Of course, the talk of dissolving Nigeria is hot air that lacks substance. Yes, there is need to restructure and this should not be mistaken for a breakup as some are so lazy to believe. We need to restructure in a way every section of the country will, at all times, be appropriately represented in governance. The Abacha draft took care of these and more. The document suggested a five-year single-term for elective posts. The document even proposed lawmaking on part-time basis as a way of achieving high-quality and cost-efficient legislations!

Of course, Nigeria should restructure in a way that treasury looters will not be shielded from prosecution. It may interest Nigerians and their elected representatives that there is no proclamation for the much-abused immunity clause for any public office holder in the Abacha draft! Not even the president, his deputy and governors and their deputies as is the case now or, for principal officers of the National Assembly as is being proposed by larceny-inclined lawmakers.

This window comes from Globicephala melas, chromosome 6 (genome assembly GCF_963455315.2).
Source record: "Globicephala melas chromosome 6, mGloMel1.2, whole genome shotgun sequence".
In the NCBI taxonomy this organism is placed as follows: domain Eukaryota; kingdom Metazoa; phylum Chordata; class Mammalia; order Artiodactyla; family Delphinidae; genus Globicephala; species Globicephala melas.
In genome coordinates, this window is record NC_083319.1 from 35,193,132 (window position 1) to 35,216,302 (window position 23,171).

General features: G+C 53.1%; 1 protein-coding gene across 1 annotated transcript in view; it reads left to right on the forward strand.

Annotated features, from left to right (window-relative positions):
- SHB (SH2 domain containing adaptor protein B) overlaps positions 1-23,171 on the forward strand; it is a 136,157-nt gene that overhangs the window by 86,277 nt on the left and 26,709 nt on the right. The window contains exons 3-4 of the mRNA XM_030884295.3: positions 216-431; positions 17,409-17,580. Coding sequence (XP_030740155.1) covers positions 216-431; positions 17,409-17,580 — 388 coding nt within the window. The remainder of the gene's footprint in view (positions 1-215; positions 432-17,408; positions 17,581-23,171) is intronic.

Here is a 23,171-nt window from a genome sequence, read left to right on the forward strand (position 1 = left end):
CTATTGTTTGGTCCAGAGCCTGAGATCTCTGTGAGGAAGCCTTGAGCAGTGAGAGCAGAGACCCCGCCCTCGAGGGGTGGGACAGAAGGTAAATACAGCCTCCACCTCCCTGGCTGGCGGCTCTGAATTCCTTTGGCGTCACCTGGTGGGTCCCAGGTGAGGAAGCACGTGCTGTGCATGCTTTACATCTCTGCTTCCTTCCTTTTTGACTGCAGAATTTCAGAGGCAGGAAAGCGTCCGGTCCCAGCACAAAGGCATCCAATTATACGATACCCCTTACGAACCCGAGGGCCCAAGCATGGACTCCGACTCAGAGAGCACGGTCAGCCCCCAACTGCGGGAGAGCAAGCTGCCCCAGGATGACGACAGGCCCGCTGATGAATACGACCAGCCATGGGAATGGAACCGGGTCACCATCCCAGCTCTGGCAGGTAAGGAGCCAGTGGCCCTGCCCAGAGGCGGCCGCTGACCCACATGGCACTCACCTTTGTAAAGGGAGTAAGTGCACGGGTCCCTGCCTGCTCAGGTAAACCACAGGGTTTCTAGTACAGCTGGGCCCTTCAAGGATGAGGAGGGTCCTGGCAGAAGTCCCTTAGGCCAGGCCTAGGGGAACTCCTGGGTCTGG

Now that members of the highly-visible Ohaneze Ndigbo have added their voice to revive a noble cause, it behoves the upright and straight-thinking members of the National Assembly to take a closer look at the Abacha document.

Magaji < [email protected] > is based in Abuja